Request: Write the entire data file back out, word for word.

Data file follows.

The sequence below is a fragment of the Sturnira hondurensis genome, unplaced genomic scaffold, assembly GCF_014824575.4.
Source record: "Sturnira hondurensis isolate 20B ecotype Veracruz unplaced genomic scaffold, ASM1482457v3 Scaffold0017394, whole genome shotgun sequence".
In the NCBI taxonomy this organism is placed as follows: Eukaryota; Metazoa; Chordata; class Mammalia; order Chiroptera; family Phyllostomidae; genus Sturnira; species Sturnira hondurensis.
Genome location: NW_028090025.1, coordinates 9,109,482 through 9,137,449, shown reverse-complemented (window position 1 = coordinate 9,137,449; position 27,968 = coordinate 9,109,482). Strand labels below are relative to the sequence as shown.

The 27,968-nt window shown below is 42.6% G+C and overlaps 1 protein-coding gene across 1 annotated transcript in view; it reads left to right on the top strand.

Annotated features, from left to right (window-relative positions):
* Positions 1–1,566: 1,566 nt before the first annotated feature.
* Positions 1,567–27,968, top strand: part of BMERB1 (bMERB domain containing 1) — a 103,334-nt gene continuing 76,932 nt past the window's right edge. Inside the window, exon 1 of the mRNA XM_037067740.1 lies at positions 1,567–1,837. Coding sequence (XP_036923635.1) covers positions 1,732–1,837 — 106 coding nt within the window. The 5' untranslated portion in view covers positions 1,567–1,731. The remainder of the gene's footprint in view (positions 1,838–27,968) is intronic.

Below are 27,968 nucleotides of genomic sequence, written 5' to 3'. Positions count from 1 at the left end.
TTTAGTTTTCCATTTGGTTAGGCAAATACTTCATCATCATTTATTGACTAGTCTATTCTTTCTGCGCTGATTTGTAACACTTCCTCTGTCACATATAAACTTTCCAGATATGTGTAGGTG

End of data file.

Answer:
The sequence below is a fragment of the Sturnira hondurensis genome, unplaced genomic scaffold, assembly GCF_014824575.4.
Source record: "Sturnira hondurensis isolate 20B ecotype Veracruz unplaced genomic scaffold, ASM1482457v3 Scaffold0017394, whole genome shotgun sequence".
In the NCBI taxonomy this organism is placed as follows: Eukaryota; Metazoa; Chordata; class Mammalia; order Chiroptera; family Phyllostomidae; genus Sturnira; species Sturnira hondurensis.
Genome location: NW_028090025.1, coordinates 9,109,482 through 9,137,449, shown reverse-complemented (window position 1 = coordinate 9,137,449; position 27,968 = coordinate 9,109,482). Strand labels below are relative to the sequence as shown.

The 27,968-nt window shown below is 42.6% G+C and overlaps 1 protein-coding gene across 1 annotated transcript in view; it reads left to right on the top strand.

Annotated features, from left to right (window-relative positions):
* Positions 1–1,566: 1,566 nt before the first annotated feature.
* Positions 1,567–27,968, top strand: part of BMERB1 (bMERB domain containing 1) — a 103,334-nt gene continuing 76,932 nt past the window's right edge. Inside the window, exon 1 of the mRNA XM_037067740.1 lies at positions 1,567–1,837. Coding sequence (XP_036923635.1) covers positions 1,732–1,837 — 106 coding nt within the window. The 5' untranslated portion in view covers positions 1,567–1,731. The remainder of the gene's footprint in view (positions 1,838–27,968) is intronic.

Below are 27,968 nucleotides of genomic sequence, written 5' to 3'. Positions count from 1 at the left end.
TTTAGTTTTCCATTTGGTTAGGCAAATACTTCATCATCATTTATTGACTAGTCTATTCTTTCTGCGCTGATTTGTAACACTTCCTCTGTCACATATAAACTTTCCAGATATGTGTAGGTG